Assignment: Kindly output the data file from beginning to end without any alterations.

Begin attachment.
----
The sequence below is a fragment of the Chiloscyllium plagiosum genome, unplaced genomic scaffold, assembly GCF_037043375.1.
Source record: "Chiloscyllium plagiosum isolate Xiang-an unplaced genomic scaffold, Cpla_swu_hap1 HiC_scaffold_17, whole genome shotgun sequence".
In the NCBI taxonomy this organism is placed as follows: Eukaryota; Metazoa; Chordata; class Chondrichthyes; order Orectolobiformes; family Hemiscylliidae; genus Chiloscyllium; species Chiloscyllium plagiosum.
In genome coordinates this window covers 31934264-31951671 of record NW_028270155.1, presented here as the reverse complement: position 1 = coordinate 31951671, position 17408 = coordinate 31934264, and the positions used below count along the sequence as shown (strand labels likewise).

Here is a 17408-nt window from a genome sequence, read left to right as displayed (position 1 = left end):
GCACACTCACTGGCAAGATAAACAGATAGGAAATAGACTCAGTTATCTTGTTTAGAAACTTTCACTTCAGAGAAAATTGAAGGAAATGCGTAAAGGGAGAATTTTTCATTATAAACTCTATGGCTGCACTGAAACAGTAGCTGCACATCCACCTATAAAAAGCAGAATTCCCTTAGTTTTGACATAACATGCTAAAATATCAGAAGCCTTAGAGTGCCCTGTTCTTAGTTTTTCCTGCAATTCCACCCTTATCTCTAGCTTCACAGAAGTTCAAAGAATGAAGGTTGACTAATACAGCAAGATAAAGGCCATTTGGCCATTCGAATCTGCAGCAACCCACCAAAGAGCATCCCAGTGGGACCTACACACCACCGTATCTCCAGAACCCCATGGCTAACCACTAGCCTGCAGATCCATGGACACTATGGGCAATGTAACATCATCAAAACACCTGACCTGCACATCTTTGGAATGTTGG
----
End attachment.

The sequence below is a fragment of the Chiloscyllium plagiosum genome, unplaced genomic scaffold, assembly GCF_037043375.1.
Source record: "Chiloscyllium plagiosum isolate Xiang-an unplaced genomic scaffold, Cpla_swu_hap1 HiC_scaffold_17, whole genome shotgun sequence".
In the NCBI taxonomy this organism is placed as follows: Eukaryota; Metazoa; Chordata; class Chondrichthyes; order Orectolobiformes; family Hemiscylliidae; genus Chiloscyllium; species Chiloscyllium plagiosum.
In genome coordinates this window covers 31934264-31951671 of record NW_028270155.1, presented here as the reverse complement: position 1 = coordinate 31951671, position 17408 = coordinate 31934264, and the positions used below count along the sequence as shown (strand labels likewise).

Here is a 17408-nt window from a genome sequence, read left to right as displayed (position 1 = left end):
GCACACTCACTGGCAAGATAAACAGATAGGAAATAGACTCAGTTATCTTGTTTAGAAACTTTCACTTCAGAGAAAATTGAAGGAAATGCGTAAAGGGAGAATTTTTCATTATAAACTCTATGGCTGCACTGAAACAGTAGCTGCACATCCACCTATAAAAAGCAGAATTCCCTTAGTTTTGACATAACATGCTAAAATATCAGAAGCCTTAGAGTGCCCTGTTCTTAGTTTTTCCTGCAATTCCACCCTTATCTCTAGCTTCACAGAAGTTCAAAGAATGAAGGTTGACTAATACAGCAAGATAAAGGCCATTTGGCCATTCGAATCTGCAGCAACCCACCAAAGAGCATCCCAGTGGGACCTACACACCACCGTATCTCCAGAACCCCATGGCTAACCACTAGCCTGCAGATCCATGGACACTATGGGCAATGTAACATCATCAAAACACCTGACCTGCACATCTTTGGAATGTTGG